Aggravated disorderly conduct would become a crime under House passed proposal

The House Friday afternoon endorsed a Senate bill that creates a new crime of aggravated disorderly conduct.

The Senate Judiciary Committee crafted the bill after a Topsham man complained that his neighbor “Jack” blared his horn, shouted obscenities and made life miserable for him and other neighbors.

The bill would both increase the penalty for repeat disorderly conduct and create the new offense with stiffer penalties of up to 180 days imprisonment and a fine of not more than $2,000.

Defender General Matthew Valerio has told senators he is concerned the bill is too far-reaching and would swamp the system with more low-level offenses.

The House Judiciary Committee said it heard testimony from a private citizen, the State’s Attorneys and Sheriffs’ Association, legislative council and the Defender General and unanimously approved the bill.

Follow Laura on Twitter @laurakrantz

Comments

  1. Paul Lorenzini :

    More laws, without solving problems, will lead to more criminals, which will result in more disenfranchised citizens, that will be on welfare, and will visit the state shrink, and get a prescription for a mind altering substance, on the public buck.

    What was the backstory of Jack?

    What was it about his new neighbors that aggravated him? Did they remind him of his mother? Freud wonders.

    digger didn’t dig that story, or they did, and we never heard.

    • Carl Hildebrandt :

      Jack’s already on the public dime, and unfortunately he has stopped taking his medication and going to counseling. His mental problems do not give him the right to antagonize and go after citizens.
      No idea where the Freud comment comes from, nor are we new neighbors. We have lived next to Jack for 8 years now, helped him for the first 4, then he snapped. Please do your research before making accusations and assumptions, no matter your opinion for or against us.

  2. Carl Marcinkowski :

    The whole story has been published before.

    • Paul Lorenzini :

      Jack’s side too? Please point me to that article, I must have missed it. Sorry for being an idiot.

  3. John Perry :

    This sounds a lot like a way to get mentally ill folks into prison, instead of getting the care they need. Or maybe it’s a way to seize their property.

    • Paul Lorenzini :

      Both! The highest paid state employees are part of the psychiatry industry, they need more human capital, and so does the prison industrial complex. It is a win win law, for who?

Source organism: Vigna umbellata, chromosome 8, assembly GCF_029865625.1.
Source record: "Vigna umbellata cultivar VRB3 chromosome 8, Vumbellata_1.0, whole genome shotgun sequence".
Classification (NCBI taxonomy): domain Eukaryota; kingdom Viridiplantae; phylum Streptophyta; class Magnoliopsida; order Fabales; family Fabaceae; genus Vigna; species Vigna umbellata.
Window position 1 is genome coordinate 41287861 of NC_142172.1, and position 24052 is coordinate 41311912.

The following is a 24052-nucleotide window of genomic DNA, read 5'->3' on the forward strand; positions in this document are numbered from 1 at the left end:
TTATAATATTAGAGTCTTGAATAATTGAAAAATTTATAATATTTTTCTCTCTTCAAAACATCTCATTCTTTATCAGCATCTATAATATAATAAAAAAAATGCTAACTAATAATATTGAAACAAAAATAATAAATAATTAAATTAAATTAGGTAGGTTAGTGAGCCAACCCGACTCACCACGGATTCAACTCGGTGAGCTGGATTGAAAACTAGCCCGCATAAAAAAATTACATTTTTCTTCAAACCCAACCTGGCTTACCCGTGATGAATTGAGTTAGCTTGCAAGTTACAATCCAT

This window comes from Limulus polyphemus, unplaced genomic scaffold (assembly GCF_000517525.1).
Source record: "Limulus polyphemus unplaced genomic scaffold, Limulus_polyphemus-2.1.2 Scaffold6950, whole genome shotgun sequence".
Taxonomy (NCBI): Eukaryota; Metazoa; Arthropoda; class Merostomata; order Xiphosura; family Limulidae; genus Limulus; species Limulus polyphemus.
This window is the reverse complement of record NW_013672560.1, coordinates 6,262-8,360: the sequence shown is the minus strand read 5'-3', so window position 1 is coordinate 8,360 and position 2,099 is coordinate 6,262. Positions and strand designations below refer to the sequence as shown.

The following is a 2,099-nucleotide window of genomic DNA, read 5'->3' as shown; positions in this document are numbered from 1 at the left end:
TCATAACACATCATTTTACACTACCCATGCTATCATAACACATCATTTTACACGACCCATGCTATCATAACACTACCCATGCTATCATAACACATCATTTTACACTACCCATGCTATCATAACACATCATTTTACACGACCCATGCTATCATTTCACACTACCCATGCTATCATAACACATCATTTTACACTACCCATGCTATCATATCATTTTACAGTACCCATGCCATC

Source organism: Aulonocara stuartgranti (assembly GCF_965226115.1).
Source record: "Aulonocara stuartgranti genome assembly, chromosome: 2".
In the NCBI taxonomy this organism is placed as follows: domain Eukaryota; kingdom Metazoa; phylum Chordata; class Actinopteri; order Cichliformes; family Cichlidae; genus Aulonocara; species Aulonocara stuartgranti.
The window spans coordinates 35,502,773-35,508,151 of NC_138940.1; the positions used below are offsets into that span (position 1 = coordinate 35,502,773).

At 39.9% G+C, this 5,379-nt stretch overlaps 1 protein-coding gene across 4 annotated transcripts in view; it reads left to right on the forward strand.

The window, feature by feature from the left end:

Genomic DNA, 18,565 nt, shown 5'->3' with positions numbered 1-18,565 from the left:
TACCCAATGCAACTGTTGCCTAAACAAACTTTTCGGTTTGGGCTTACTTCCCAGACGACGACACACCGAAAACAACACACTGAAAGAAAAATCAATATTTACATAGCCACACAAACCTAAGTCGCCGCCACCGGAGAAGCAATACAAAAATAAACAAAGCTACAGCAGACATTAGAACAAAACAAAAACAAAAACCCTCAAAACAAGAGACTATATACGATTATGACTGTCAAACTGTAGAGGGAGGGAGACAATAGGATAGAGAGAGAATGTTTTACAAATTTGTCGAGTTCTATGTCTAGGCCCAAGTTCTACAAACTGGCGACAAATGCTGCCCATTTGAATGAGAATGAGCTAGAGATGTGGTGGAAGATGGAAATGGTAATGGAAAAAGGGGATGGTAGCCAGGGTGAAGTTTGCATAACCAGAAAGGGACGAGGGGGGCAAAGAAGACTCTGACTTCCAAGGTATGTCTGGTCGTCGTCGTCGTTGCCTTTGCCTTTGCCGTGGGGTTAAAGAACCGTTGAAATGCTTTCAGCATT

• Pat McGarry :

      Considering the new state wide rapid intervention program whereby the mentally ill can avoid charges if they get treatment, giving the prosecutor the ability to provide a bigger disincentive to those who choose not to participate isn’t a bad idea.

  4. M.L. Stephens :

    Years ago our town had a resident who acted rather like the ‘Jack’ mentioned above (as described in the previous Digger article) His house was located on a public road leading to a hiking/ recreation area, and a neighbor’s house abutted his property. He would scream and make rude gestures and threats at passers-by and his neighbors. His behavior escalated over time, becoming really scary when the road was graded in front of his house…. turns out he believed people were infringing on and trying to steal his property. Shortly after the incident with the roadwork, he fired a high-powered rifle into a passing van of young girl scouts on their way to a hike. A child was hit by a round and lost her leg. If someone had been able to take authoritative, relevant action based on his disorderly conduct prior to the shooting, that child might not have been shot.

  5. Carl Hildebrandt :

    If you want the story, refer to the other articles, though it is a LONG and complicated story. I am Carl, the neighbor from the other articles. If anyone wants to “dig” further, I am ready and more than willing to tell the whole story. Those who side with Jack, I really hope you never have a neighbor like we do.
    M.L. Stephens, you kit the nail on the head.

Comments

*

Comment policy Privacy policy
Thanks for reporting an error with the story, "Aggravated disorderly conduct would become a crime under House passed..."